From Andrea Kiss:
Thank you very much for the great internet site and all the help and advice I got from you to train my dog. Originally I set out for searching on internet about dog training because there wasn't any classes nearby my location, and because I was terrified by the training class I visited. (I still remember an owner beating his golden retriever, because she was afraid of one of the obstacles on the ring.) I thought I could never train a dog. Then I found your site and purchased the great book of Peggy Tillman (which should get an award in itself for the simplicity and clear design of it) and started to play with my dog.
We both have great fun! I was amazed of how fast she learns and how hard she is able to work for that tiny slice of bacon or sausage. And I learned a lot about dogs as well.
The concept that dogs relate they behavior to the place where they learned it was a great discovery for me. I'm sure it's not a new thing but I tested out all my "dogwise" relations and friends and nobody seemed to know about it. I also checked the available books on dog training about this subject in my district library in vain.
It was of great importance for me because it explained the fact why dogs seem to forget something they do perfectly well at home, when we take them out to the street. I believe it's a great source of frustration for the owners and it results in a lot of correction and agression from the owners towards the dogs.
I also learned to break down the skills into small steps, and reward each little achievement towards the goal; which I found a very useful skill not only for dog training but everyday life as well.
And I found a very significant difference between the effect of the clicker training and the effect of traditional training on the trainers. I mean that with traditional training you are conditioned to look for mistakes and correct them as they appear. But each mistake makes the trainer more frustrated (and her animal too). With clicker training we mark the successful tries, and each click is a joy for the owner (Yess my dog CAN do that).
It occurred to me that each time I have a clicking session with my dog and she achieves something I really wanted her to learn (she sits for the first time for example) and I click her, it's like taking a picture with the camera. I remember every single detail afterwards, like which place was it, which time of the day, what was my body position, what was my gesture, how did the dog begin the movement etc.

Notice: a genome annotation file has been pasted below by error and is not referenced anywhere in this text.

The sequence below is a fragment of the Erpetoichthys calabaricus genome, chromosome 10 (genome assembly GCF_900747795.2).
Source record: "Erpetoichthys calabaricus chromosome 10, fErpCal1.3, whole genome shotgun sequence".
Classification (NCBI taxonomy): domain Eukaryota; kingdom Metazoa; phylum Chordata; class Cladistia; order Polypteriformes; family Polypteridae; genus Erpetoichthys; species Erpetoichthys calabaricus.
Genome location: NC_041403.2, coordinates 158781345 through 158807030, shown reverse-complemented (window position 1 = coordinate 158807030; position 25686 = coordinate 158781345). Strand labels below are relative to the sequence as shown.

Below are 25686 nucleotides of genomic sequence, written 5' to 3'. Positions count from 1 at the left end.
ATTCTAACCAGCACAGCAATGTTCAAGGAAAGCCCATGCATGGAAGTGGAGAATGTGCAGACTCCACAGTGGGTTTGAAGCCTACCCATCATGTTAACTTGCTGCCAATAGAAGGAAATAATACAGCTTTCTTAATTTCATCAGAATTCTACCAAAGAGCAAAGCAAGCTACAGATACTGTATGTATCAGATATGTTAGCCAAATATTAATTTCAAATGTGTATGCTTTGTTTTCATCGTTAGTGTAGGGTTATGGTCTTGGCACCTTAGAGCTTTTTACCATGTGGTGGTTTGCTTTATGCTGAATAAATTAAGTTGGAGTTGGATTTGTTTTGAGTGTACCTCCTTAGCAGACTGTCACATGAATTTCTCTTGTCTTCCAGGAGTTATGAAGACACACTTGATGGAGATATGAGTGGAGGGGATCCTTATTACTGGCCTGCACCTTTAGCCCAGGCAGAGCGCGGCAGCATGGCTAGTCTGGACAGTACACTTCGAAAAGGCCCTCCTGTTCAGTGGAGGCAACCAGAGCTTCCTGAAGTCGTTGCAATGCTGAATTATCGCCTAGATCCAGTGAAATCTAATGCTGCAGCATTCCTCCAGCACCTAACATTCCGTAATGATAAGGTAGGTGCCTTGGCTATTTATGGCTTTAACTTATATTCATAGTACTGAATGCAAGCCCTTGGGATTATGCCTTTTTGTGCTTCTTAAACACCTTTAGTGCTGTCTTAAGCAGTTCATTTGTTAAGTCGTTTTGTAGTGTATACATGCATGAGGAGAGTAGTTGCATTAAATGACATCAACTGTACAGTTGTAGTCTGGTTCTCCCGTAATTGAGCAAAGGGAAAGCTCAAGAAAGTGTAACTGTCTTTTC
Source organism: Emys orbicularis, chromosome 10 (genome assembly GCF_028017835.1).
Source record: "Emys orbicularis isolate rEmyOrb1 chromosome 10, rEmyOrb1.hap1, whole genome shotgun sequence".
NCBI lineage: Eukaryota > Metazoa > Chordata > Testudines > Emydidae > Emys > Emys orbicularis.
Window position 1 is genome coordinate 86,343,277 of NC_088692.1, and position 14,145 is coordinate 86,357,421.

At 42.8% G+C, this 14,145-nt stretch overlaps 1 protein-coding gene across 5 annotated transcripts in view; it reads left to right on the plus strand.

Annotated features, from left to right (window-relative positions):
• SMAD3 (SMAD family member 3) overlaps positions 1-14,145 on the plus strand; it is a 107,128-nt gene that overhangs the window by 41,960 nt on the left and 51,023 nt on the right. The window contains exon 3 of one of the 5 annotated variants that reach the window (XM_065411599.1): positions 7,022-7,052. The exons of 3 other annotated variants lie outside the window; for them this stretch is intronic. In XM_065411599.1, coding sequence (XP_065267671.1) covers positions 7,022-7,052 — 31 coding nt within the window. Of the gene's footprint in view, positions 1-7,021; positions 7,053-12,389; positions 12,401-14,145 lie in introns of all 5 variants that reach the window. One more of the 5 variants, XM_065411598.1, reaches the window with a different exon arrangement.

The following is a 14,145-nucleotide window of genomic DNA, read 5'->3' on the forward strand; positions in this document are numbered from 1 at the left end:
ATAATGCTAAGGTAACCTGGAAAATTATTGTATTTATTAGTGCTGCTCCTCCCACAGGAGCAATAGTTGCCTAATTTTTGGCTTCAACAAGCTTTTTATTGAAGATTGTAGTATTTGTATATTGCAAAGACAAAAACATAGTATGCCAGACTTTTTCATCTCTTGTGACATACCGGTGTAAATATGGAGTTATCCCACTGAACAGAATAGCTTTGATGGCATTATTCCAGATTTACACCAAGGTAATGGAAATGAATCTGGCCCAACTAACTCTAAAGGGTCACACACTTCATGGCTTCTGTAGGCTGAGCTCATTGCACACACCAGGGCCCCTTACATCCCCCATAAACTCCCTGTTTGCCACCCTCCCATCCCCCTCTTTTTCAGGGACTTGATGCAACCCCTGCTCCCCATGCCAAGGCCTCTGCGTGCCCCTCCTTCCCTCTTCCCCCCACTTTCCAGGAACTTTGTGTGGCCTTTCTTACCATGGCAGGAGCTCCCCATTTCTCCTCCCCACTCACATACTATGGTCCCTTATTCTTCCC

I believe that the clicker marks the event also for the person who clicks and therefore, when you have to re-teach the skill in a different location or "go back to kindergarten" you have all the details of what how and where was the last step your animal was successful. Which of course makes it a lot easier to make the dog succeed again.
And naturally it's much more positive for the trainer as well to give rewards after every click then to shout NO, NOT, for all the training session.
So all in all, I found clicker training a very rewarding activity for myself as well, so it's not only my dog who gets happy and excited when I pick up the clicker but me too. And that's what makes all the difference.
Note from Karen Pryor:
In the letter above, enthusiastic new clicker trainer Andrea Kiss offers us some wonderful insights that I think are worth noting. For example:
- We know dogs need to be acclimated to doing their work in new places, but Andrea restates it from the dog's point of view. If dogs really do associate what they learn with the place they learn it, then it makes sense that in a new place the behavior disappears. Instead of being frustrated-"But he does it perfectly at homeâ€¦" you might expect to 're-teach' any new behavior a few times in various environments. ( In my own observation, even just changing direction in your own living room, facing the dog north, east, south and west, 'reteaching' the behavior four times, can make it easier to take that behavior on the road. KP)
- We think of the click as being a camera, capturing the instant of the good behavior for the dog. Andrea points out that perhaps it also functions as a 'camera' for the trainer. You get a complete mental picture, which you can remember, of the behavior and everything around it. The fact that the dog did the behavior is reinforcing for the trainer, she points out. So perhaps the click is too; and perhaps the vividness of the experience captured by the click actually helps you remember what you did, making it easier to 'reteach' the behavior in another place. What do you think?